What is a Non-Credit Report?

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A non-credit report is a collection of information about you that can affect how easily you can open a bank account, get a job, pay a reasonable rate for insurance or rent an apartment.

A non-credit report is also called a “specialty report” because the companies that create them are known as “specialty consumer credit reporting agencies”. These companies gather information from public records. Sources include bankruptcy courts, criminal convictions, vehicle registrations, real estate deeds, professional licenses and certain medical and banking databases.

The companies sell the compiled information to banks, employers, insurance companies, landlords and others (including you).

Example: An employment report is a type of non-credit report. When you apply for a job, the company you want to work for may ask you to sign a form authorizing a background check. If you agree, the company can then engage an employment screening firm to conduct a background check on you and issue a report. The employer uses the report to help make the final hire/no hire decision.

Non-credit reports are governed by the Fair Credit Reporting Act. In the above example, if the employer decides not to hire you because of information contained in the report, the law says you can get a free copy of it. You also have the right to dispute the information in the report, and request that it be corrected.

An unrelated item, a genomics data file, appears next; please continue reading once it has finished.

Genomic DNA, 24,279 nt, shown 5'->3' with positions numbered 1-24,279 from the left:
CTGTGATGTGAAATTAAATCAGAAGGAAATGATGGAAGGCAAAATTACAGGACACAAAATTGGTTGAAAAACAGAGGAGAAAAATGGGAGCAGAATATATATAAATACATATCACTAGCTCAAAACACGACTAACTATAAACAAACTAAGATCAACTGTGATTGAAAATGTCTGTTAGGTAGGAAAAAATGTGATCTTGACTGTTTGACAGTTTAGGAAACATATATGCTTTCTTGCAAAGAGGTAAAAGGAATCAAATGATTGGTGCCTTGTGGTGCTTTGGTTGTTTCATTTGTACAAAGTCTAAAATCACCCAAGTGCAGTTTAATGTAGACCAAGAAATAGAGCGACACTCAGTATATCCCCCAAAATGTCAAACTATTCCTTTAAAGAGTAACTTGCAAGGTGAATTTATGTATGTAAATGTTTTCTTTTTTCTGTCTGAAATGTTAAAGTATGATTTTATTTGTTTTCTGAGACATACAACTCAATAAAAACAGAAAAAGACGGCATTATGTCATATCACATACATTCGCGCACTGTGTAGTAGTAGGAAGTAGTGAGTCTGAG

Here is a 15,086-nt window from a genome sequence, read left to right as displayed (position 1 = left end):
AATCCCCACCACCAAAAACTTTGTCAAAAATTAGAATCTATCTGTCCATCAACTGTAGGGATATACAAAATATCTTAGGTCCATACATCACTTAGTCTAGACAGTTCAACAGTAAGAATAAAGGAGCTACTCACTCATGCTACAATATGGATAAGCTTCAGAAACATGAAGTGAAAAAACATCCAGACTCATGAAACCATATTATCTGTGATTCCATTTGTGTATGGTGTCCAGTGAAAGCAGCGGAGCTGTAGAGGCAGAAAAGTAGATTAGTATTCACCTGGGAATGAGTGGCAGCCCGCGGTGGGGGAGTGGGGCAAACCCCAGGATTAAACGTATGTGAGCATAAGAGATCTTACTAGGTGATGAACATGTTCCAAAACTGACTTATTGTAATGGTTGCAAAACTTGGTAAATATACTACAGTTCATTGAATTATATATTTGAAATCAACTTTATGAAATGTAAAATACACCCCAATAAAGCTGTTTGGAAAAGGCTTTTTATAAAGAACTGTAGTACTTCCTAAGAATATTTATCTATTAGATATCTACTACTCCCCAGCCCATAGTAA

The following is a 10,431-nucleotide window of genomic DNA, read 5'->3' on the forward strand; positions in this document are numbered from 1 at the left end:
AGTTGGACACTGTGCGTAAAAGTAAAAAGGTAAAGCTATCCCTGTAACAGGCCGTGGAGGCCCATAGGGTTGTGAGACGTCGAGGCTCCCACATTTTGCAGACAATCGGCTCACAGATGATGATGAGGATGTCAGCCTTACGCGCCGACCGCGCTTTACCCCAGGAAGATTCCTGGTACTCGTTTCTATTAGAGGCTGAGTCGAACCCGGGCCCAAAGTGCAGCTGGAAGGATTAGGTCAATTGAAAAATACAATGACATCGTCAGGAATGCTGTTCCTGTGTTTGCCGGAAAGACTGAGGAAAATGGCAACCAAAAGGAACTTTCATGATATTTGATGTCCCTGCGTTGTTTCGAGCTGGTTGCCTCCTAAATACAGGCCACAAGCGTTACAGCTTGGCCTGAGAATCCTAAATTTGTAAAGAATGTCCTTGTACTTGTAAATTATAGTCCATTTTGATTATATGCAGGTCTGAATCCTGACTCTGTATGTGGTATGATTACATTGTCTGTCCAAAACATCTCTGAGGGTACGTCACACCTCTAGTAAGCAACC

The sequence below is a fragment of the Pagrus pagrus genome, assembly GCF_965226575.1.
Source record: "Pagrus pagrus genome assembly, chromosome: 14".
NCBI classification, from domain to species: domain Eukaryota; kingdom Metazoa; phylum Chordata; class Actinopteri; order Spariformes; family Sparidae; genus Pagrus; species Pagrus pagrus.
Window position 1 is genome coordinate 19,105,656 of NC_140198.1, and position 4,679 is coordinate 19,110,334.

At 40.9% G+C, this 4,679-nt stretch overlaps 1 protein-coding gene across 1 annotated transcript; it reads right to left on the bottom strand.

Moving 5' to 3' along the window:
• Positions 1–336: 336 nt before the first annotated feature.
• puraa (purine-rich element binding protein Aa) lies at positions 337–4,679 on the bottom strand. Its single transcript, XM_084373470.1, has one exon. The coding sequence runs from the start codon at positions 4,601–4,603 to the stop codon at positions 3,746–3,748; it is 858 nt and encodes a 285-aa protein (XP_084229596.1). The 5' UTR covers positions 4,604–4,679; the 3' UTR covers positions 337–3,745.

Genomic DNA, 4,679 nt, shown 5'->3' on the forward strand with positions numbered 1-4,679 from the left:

In addition, you can get a copy of your report, without charge, at any time, just by asking. Under the Fair and Accurate Credit Transactions Act, you’re entitled to a free non-credit report once a year from any nationwide specialty consumer reporting agency that maintains a file on you. This rule means you can run a background check on yourself, and find and fix any errors before you apply for a new bank account, job, insurance policy or lease.

Unfortunately, requesting the non-credit report may be harder than getting the more familiar credit report. That’s because there are a lot of specialty consumer reporting agencies and no specific place to contact them or find a complete list. One solution is to ask the person or organization who might request a report on you which agency they’ll use. Once you have the agency’s name, you can request your free report first.

Other options for checking your non-credit information include hiring a public-records monitoring service or a private investigator. Even if no skeletons dangle in your closet, keeping an eye on your personal and financial information can prevent mistakes from creeping into your non-credit report and shaking up your good name.

submitted by HL Carpenter